In “The Children Who Built Victorian England” she uses the biographies, letters, diaries and documents of hundreds of working children to tell the story of the Industrial Revolution from their perspective. By accessing their testimonies she allows them to speak up for themselves and what they have to say may surprise you. These children weren’t mindless drones or soul-less victims; they were feisty, clever, gutsy and determined people who collectively made sure that future generations did not suffer the same fate they did.

The programme also sees Jane visiting Jane visits the places where the children worked as she tries to get a picture of how widespread the practice of child labour was. She also looks at the kind of jobs that, 200 years ago, were seen as appropriate for children.

More tellingly she also reveals the social conditions which created a population boom amongst the poor – one which was exploited by the early industrialists. For example most of the new factories were built in sparsely populated areas and so their workforce was provided through the trafficking of orphans from the cities. These destitute children aged eight and sometimes younger, who were handed over by the Parish authorities and signed up to work for free until they reached adulthood. Without this available slave labour many businesses would never have got off the ground.

Copyright Disclaimer Under Section 107 of the Copyright Act 1976, allowance is made for “fair use” for purposes such as criticism, comment, news reporting, teaching, scholarship, and research. Fair use is a use permitted by copyright statute that might otherwise be infringing. Non-profit, educational or personal use tips the balance in favor of fair use. All copyrighted materials contained herein belong to their respective copyright holders, I do not claim ownership over any of these materials. I realize no profit, monetary or otherwise, from the exhibition of these videos.

13 The Children Who Built Victorian Britain Part 3

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8 sep. 2011


The catalyst to Britain’s Industrial Revolution was the slave labour of orphans and destitute children. In this shocking and moving account of their exploitation and eventual emancipation, Professor Jane Humphries uses the actual words of these child workers (recorded in diaries, interviews and letters) to let them tell their own story. She also uses groundbreaking animation to bring to life a world where 12-year-olds went to war at Trafalgar and six-year-olds worked the fields as human scarecrows.

Jane Humphries:

Jane Humphries is a fellow of All Soul Souls College and a Professor of Economic History at Oxford University and the author of “Childhood and Child Labour in the British Industrial Revolution”.

In “The Children Who Built Victorian England” she uses the biographies, letters, diaries and documents of hundreds of working children to tell the story of the Industrial Revolution from their perspective. By accessing their testimonies she allows them to speak up for themselves and what they have to say may surprise you. These children weren’t mindless drones or soul-less victims; they were feisty, clever, gutsy and determined people who collectively made sure that future generations did not suffer the same fate they did.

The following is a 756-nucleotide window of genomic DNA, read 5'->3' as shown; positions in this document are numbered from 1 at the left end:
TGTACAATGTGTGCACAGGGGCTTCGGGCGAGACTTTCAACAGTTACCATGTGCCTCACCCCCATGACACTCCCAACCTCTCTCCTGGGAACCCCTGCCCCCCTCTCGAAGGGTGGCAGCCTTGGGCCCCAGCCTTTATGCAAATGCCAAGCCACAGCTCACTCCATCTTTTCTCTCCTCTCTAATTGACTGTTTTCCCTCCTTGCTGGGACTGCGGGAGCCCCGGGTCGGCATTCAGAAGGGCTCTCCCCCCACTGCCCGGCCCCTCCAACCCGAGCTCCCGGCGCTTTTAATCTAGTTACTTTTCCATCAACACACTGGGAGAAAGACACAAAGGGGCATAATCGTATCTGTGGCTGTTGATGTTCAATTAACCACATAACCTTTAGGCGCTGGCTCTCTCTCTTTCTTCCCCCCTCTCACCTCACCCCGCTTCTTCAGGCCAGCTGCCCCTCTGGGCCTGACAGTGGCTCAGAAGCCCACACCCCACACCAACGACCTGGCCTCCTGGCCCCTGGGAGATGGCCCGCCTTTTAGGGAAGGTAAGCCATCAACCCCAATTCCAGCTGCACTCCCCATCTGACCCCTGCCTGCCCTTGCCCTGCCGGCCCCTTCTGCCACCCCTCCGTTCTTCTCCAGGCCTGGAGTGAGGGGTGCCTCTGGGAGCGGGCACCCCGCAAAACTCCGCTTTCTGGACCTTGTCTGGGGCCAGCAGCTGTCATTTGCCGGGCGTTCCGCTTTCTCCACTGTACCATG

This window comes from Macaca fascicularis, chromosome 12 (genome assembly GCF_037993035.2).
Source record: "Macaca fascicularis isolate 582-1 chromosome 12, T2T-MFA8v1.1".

The programme also sees Jane visiting Jane visits the places where the children worked as she tries to get a picture of how widespread the practice of child labour was. She also looks at the kind of jobs that, 200 years ago, were seen as appropriate for children.

More tellingly she also reveals the social conditions which created a population boom amongst the poor – one which was exploited by the early industrialists. For example most of the new factories were built in sparsely populated areas and so their workforce was provided through the trafficking of orphans from the cities. These destitute children aged eight and sometimes younger, who were handed over by the Parish authorities and signed up to work for free until they reached adulthood. Without this available slave labour many businesses would never have got off the ground.

Copyright Disclaimer Under Section 107 of the Copyright Act 1976, allowance is made for “fair use” for purposes such as criticism, comment, news reporting, teaching, scholarship, and research. Fair use is a use permitted by copyright statute that might otherwise be infringing. Non-profit, educational or personal use tips the balance in favor of fair use. All copyrighted materials contained herein belong to their respective copyright holders, I do not claim ownership over any of these materials. I realize no profit, monetary or otherwise, from the exhibition of these videos.

 

14 The Children Who Built Victorian Britain Part 4

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15 The Industrial Revolution, Capitalism and the United States of America

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4 mrt. 2015

Explains why the United States is exceptional.
 
andrew sapia
the 3/5 rule was meant to undermine slavery by limiting power of the southern slave owning states in the congress. It is always misunderstood as if it were a bad thing when it was in fact a good thing.
bighand69
Slavery was not free market as it involved removing people from the market place.
M.e.l
Omgggg every time he smacks its pudding me off like wtfff😑🙄🙄

16 Vélo enchassé dans le poteau

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31 aug. 2012

Comment est-ce arrivé???  Le vélo que le cycliste a cadenasser sur le support à bicyclette se retrouve enchassé dans le poteau de dix pieds de haut. Il n’y a pas de miracle possible mais on a bien le goût d’y croire. Un autre mystère de Juste pour rire.

Une présentation de la chaine vidéo YouTube officielle de Juste pour rire les gags. Bourrez-vous la face des meilleurs et plus drôls gags de caméra cachée jamais tournés.